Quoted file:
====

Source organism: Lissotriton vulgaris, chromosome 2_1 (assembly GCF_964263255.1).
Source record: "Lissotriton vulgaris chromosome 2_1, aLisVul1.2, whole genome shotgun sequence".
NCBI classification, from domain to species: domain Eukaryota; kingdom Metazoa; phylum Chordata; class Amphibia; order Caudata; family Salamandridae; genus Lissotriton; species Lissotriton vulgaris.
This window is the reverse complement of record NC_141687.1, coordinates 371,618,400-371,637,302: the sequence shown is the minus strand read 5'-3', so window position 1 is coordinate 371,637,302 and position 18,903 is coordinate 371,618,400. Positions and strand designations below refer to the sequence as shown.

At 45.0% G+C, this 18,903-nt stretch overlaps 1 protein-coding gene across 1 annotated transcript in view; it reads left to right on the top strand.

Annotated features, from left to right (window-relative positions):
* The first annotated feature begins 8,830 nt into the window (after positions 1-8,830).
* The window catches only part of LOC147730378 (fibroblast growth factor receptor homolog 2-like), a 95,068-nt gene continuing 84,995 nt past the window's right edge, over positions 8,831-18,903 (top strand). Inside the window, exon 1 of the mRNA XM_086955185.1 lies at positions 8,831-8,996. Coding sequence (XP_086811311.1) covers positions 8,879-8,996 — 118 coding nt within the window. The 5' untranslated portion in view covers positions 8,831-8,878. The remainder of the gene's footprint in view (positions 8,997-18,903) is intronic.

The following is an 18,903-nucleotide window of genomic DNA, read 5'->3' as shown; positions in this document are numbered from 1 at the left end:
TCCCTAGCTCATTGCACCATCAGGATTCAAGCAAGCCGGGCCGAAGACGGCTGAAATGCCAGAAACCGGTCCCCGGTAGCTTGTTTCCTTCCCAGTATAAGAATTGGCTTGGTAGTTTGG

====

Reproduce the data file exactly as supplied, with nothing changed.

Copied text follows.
Source organism: Lissotriton vulgaris, chromosome 2_1 (assembly GCF_964263255.1).
Source record: "Lissotriton vulgaris chromosome 2_1, aLisVul1.2, whole genome shotgun sequence".
NCBI classification, from domain to species: domain Eukaryota; kingdom Metazoa; phylum Chordata; class Amphibia; order Caudata; family Salamandridae; genus Lissotriton; species Lissotriton vulgaris.
This window is the reverse complement of record NC_141687.1, coordinates 371,618,400-371,637,302: the sequence shown is the minus strand read 5'-3', so window position 1 is coordinate 371,637,302 and position 18,903 is coordinate 371,618,400. Positions and strand designations below refer to the sequence as shown.

At 45.0% G+C, this 18,903-nt stretch overlaps 1 protein-coding gene across 1 annotated transcript in view; it reads left to right on the top strand.

Annotated features, from left to right (window-relative positions):
* The first annotated feature begins 8,830 nt into the window (after positions 1-8,830).
* The window catches only part of LOC147730378 (fibroblast growth factor receptor homolog 2-like), a 95,068-nt gene continuing 84,995 nt past the window's right edge, over positions 8,831-18,903 (top strand). Inside the window, exon 1 of the mRNA XM_086955185.1 lies at positions 8,831-8,996. Coding sequence (XP_086811311.1) covers positions 8,879-8,996 — 118 coding nt within the window. The 5' untranslated portion in view covers positions 8,831-8,878. The remainder of the gene's footprint in view (positions 8,997-18,903) is intronic.

The following is an 18,903-nucleotide window of genomic DNA, read 5'->3' as shown; positions in this document are numbered from 1 at the left end:
TCCCTAGCTCATTGCACCATCAGGATTCAAGCAAGCCGGGCCGAAGACGGCTGAAATGCCAGAAACCGGTCCCCGGTAGCTTGTTTCCTTCCCAGTATAAGAATTGGCTTGGTAGTTTGG